Questions remain over why the murderous fanatics who butchered soldier Lee Rigby were left free to kill when they were both known to the security services.
It quickly emerged in the wake of the killing that the secret services were aware of both Michael Adebolajo, 29, and Michael Adebowale, 22, but seven months on no answers have been given as to why they were not more closely monitored.
The Intelligence and Security Committee (ISC) has started an investigation into events surrounding the murder and will scrutinise the actions of the intelligence and security agencies, as well as counter-terror police.
Ahead of the trial MI5 director general Andrew Parker gave a speech in which he appeared to address the concerns.
In the speech, which garnered much attention for other comments directed at recent intelligence leaks, he said: "Knowing of an individual does not equate to knowing everything about them. Being on our radar does not necessarily mean being under our microscope.
"The reality of intelligence work in practice is that we only focus the most intense intrusive attention on a small number of cases at any one time.
"The challenge therefore concerns making choices between multiple and competing demands to give us the best chance of being in the right place at the right time to prevent terrorism.
"There are, of course, processes for making these decisions, but I can't emphasise too strongly that it is not and never can be a precise science, and it should not be treated as if it were.
"It centres on the art of judgment by intelligence professionals, who rarely have more than fragments of a picture to work with."
Terrorism expert Raffaello Pantucci, a senior research fellow from the Royal United Services Institute, said the men would not have set off "trip wires" that often expose deadly plots.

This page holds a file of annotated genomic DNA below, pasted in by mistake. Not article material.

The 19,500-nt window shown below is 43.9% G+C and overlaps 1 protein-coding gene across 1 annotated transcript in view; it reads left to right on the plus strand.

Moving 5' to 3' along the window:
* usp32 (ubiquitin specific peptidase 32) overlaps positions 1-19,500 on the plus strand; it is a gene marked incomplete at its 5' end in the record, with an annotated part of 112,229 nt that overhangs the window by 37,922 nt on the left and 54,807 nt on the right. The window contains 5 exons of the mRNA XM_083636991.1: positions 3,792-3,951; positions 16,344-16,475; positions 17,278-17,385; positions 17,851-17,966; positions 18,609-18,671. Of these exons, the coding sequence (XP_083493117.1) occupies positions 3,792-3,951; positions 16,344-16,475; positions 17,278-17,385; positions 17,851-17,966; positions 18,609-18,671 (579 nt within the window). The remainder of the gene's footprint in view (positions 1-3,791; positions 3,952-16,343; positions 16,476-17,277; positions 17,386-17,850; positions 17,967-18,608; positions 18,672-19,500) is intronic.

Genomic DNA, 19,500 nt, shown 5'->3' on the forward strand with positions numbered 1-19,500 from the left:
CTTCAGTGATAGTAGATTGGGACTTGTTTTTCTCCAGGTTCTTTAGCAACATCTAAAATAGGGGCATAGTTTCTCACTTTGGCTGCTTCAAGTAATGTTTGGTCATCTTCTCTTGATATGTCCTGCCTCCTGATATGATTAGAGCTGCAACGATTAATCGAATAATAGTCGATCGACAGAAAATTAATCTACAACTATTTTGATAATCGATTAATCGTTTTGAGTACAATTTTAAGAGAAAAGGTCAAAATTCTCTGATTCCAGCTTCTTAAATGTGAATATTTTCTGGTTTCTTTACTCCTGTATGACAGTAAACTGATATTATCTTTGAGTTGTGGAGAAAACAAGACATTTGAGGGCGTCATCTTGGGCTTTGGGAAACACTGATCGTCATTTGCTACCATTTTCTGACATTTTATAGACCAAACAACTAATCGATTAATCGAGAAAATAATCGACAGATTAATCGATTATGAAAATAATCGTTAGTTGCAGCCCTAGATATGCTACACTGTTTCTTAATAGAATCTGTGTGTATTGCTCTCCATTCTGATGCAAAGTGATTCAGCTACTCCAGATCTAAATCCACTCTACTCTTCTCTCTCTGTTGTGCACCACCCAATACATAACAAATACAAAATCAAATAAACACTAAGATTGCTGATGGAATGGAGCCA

He said: "The two Michaels were part of the intelligence picture, but there will be a lot of people who on paper look a lot like this. They appear on the periphery of other investigations but it's not clear what the trigger is.
"They get involved in al-Muhajiroun, they are quite radicalised but they're not involved in a detailed plot and then they decide to go and do something.
"They are very difficult to understand because they don't appear to have the direction which would give the security services a trip wire."
Adebolajo was involved in demonstrations linked to the now-proscribed group al-Muhajiroun, and was pictured feet from the group's co-founder Anjem Choudary at a protest in 2007.
His extremist beliefs became even more apparent when he was arrested in Kenya in 2010, apparently trying to get to Somalia to join the terrorist group al-Shabaab.
Adebolajo was then brought back to the UK and it is unclear how the authorities decided to deal with him. A friend, Abu Nusaybah, claimed that MI5 asked him to work for them, and during the trial it emerged that when police asked for Adebolajo's address, he told them that MI5 could give the location because they had visited him earlier in the year.
Mr Pantucci said the pair would have viewed Fusilier Rigby's slaying as "just deserts" because he was a soldier, and not as a particularly brutal act.
"From the perspective of the Michaels and their radical ideology, this wasn't a brutal incident, it was just deserts. This was a soldier, not some poor civilian. This was a soldier who had been killing their brothers in Afghanistan."
Fusilier Rigby, from Langley, in Middleton, Greater Manchester, was from 2nd Battalion, The Royal Regiment of Fusiliers, and had served in Afghanistan.
He was attached to the regimental recruiting team when he was hacked to death as he walked back to Woolwich barracks after spending the day at the Tower of London.
Al Qaida has been encouraging supporters to stage small-scale attacks like Fusilier Rigby's murder for the past three years, because such plots are very hard to detect, but Mr Pantucci said the messages do not seem to be having a significant effect.
"This method of just kill someone with a knife, pick a guy and go and kill him, the groups have tried to push people in that direction for a while.
"Inspire has been trying to push this since 2010. Three years on and I can count on one hand the number of attacks like this in Europe."
Mr Parker stressed in his speech that it is impossible to free society of terrorism.
"In a free society, zero is of course impossible to achieve in the face of persistent and serious threats - though we will keep stretching for it," he said. "There can be no such guarantee.
"And then there is the difference between knowing of someone and knowing everything about them."
Mr Parker said MI5 cannot "continually monitor every aspect" of a person's life.
And he added: "The idea that we either can or would want to operate intensive scrutiny of thousands is fanciful. This is not East Germany, or North Korea. And thank goodness it's not."